CHAMPAIGN, Ill. - CHAMPAIGN -- Leaders at Parkland College say, without state funding, they had no choice but to make a major tuition hike. They're raising it 12%. Officials say, even that will barely cut it.
So far, they've managed to get by better than many other community colleges and universities, but they realize what consequences this will have for students; a group which has just about had enough.
This meeting is a lot quieter than the state Capitol was earlier Wednesday. Protestors from "Cuts Mean Us" spared no silence in demanding funding for higher education. The decision the Parkland Board of Trustees made will probably create some noise, too.
"We're funded, in theory, three ways. Tuition, local property taxes, like K through 12, and then the state."
CFO Christopher Randles says they're running out of options. They're taxing at the highest rate they can and the state budget would have provided $5 million dollars. That leaves tuition.
"We need to raise tuition in the neighborhood of 11 or 12 percent, and that would still create a deficit of about $3.5 million."
Randles says normally, Parkland's tuition increases about 5 to 7 percent each year, but the hike the board approved for this year is about twice that. The numbers he's going by assume Parkland won't get a dime of the $5 million the state currently owes them, and only half of its funding from the upcoming state budget.
"The board is also keenly aware of community colleges needing to be affordable and be accessible and not wanting to out-price people, so there's that balance there."
"If people can't afford higher education here, if there's no budget for education and our programs are constantly falling behind, we're not going to be attracting the best students."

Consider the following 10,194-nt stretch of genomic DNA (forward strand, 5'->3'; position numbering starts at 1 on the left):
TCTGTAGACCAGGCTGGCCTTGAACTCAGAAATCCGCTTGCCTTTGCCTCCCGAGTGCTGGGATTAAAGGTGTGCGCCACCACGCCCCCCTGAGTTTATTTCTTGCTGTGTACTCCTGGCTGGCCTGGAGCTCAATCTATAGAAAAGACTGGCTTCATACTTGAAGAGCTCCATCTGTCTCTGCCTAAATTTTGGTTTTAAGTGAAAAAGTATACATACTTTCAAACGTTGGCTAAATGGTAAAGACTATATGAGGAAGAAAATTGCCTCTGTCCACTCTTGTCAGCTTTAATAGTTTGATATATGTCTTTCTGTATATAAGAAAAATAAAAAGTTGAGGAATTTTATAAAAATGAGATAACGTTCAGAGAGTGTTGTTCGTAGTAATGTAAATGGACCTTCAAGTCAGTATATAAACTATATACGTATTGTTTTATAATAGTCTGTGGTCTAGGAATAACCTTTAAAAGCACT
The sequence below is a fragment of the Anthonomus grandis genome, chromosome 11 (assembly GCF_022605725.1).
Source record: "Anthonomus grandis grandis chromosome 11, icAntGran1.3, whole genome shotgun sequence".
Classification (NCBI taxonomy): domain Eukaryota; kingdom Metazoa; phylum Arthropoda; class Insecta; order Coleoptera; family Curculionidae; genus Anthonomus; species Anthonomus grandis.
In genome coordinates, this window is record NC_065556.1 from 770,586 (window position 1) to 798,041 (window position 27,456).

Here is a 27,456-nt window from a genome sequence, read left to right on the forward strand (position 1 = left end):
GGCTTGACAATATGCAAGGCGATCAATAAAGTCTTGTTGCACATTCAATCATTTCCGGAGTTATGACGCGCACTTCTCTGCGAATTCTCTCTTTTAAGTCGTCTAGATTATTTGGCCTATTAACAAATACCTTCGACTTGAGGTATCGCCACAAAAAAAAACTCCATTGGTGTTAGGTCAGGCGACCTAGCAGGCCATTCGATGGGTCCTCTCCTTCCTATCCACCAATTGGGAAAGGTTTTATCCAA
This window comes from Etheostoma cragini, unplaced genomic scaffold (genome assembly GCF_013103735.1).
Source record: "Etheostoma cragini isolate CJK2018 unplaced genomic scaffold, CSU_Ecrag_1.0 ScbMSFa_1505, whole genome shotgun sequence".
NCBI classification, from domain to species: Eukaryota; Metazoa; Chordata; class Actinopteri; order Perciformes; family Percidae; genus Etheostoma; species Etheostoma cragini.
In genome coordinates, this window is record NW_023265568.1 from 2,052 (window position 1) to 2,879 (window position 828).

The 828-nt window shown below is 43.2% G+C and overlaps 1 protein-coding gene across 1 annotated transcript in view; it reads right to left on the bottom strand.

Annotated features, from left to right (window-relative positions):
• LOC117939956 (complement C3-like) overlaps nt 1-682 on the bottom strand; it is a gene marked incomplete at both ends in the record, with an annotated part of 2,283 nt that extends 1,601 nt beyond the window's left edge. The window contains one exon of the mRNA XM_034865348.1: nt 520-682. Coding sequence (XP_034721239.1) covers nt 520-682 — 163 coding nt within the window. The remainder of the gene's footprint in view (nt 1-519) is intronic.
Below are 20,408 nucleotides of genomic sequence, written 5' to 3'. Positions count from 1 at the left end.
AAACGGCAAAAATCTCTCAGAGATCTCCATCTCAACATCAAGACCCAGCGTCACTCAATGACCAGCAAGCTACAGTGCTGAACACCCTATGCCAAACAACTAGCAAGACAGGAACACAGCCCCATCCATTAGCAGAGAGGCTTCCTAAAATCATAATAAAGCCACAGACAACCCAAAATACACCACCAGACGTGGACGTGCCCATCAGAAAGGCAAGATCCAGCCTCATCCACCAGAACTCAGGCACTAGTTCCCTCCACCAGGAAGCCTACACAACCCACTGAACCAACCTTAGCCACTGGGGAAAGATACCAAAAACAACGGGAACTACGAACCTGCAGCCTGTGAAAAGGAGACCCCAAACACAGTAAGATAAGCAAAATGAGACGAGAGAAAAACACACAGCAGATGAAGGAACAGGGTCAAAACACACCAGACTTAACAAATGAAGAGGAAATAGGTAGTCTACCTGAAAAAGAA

Leah Matchett helped organize the "Cuts Mean Us" protest in Springfield. Almost 300 students from eight campuses attended.
"Especially at the community college level, I find it incredibly devastating because we've told these students that to put yourself on a better plane, to make your life better, is to go to community college. Get a job. This is your chance. It's going to be affordable, it's going to be doable, and you can take your career to the next level, and you're going back on that promise."
Randles says even though they're making do without money from the current budget cycle, if they don't get any funding for the upcoming one, they'll have to start laying people off.
So, how much more will Parkland students pay next year? Right now, tuition is about $140 per credit hour for students living within Parkland's district. That will soon be $157. A student taking 12 credit hours will be paying about $200 per semester extra. It doesn't include additional course fees.
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